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Theses Doctoral

Bayesian Modeling for Mental Health Surveys

Williams, Sharifa Zakiya

Sample surveys are often used to collect data for obtaining estimates of finite population quantities, such as disease prevalence. However, non-response and sampling frame under-coverage can cause the survey sample to differ from the target population in important ways. To reduce bias in the survey estimates that can arise from these differences, auxiliary information about the target population from sources including administrative files or census data can be used. Survey weighting is one approach commonly used to reduce bias. Although weighted estimates are relatively easy to obtain, they can be inefficient in the presence of highly dispersed weights. Model-based estimation in survey research offers advantages of improved efficiency in the presence of sparse data and highly variable weights. However, these models can be subject to model misspecification. In this dissertation, we propose Bayesian penalized spline regression models for survey inference about proportions in the entire population as well as in sub-populations. The proposed methods incorporate survey weights as covariates using a penalized spline to protect against model misspecification. We show by simulations that the proposed methods perform well, yielding efficient estimates of population proportion for binary survey data in the presence of highly dispersed weights and robust to model misspecification for survey outcomes. We illustrate the use of the proposed methods to estimate the prevalence of lifetime temper dysregulation disorder among National Guard service members overall and in sub-populations defined by gender and race using the Ohio Army National Guard Mental Health Initiative 2008-2009 survey data. We further extend the proposed framework to the setting where individual auxiliary data for the population are not available and utilize a Bayesian bootstrap approach to complete model-based estimation of current and undiagnosed depression in Hispanics/Latinos of different national backgrounds from the 2015 Washington Heights Community Survey.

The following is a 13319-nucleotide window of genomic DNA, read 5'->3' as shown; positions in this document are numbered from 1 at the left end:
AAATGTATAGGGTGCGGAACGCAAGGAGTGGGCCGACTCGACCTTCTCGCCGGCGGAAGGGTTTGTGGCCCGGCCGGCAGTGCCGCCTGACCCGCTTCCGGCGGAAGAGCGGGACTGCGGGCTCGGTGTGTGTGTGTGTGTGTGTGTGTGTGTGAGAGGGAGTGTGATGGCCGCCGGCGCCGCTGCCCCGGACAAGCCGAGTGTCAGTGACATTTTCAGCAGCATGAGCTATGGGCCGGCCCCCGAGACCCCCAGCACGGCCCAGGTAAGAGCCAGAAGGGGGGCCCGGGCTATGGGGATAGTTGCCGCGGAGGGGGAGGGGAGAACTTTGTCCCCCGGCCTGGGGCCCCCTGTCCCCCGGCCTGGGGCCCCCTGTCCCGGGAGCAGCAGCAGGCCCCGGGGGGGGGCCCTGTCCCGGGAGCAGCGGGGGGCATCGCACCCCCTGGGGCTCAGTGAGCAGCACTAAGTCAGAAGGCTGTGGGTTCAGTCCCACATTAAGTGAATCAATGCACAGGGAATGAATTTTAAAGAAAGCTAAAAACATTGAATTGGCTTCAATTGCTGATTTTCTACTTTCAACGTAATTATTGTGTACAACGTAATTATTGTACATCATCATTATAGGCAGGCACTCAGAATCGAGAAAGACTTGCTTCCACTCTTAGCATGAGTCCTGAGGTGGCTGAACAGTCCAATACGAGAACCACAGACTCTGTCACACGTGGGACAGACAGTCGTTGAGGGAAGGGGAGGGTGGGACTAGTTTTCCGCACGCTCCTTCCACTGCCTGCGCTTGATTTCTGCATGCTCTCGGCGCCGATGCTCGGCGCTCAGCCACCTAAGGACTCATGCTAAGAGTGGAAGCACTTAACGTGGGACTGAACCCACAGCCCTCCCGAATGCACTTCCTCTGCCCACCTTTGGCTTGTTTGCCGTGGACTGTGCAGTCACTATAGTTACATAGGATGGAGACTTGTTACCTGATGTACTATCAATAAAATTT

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More About This Work

Academic Units
Thesis Advisors
Chen, Qixuan
Dr.P.H., Mailman School of Public Health, Columbia University
Published Here
June 5, 2018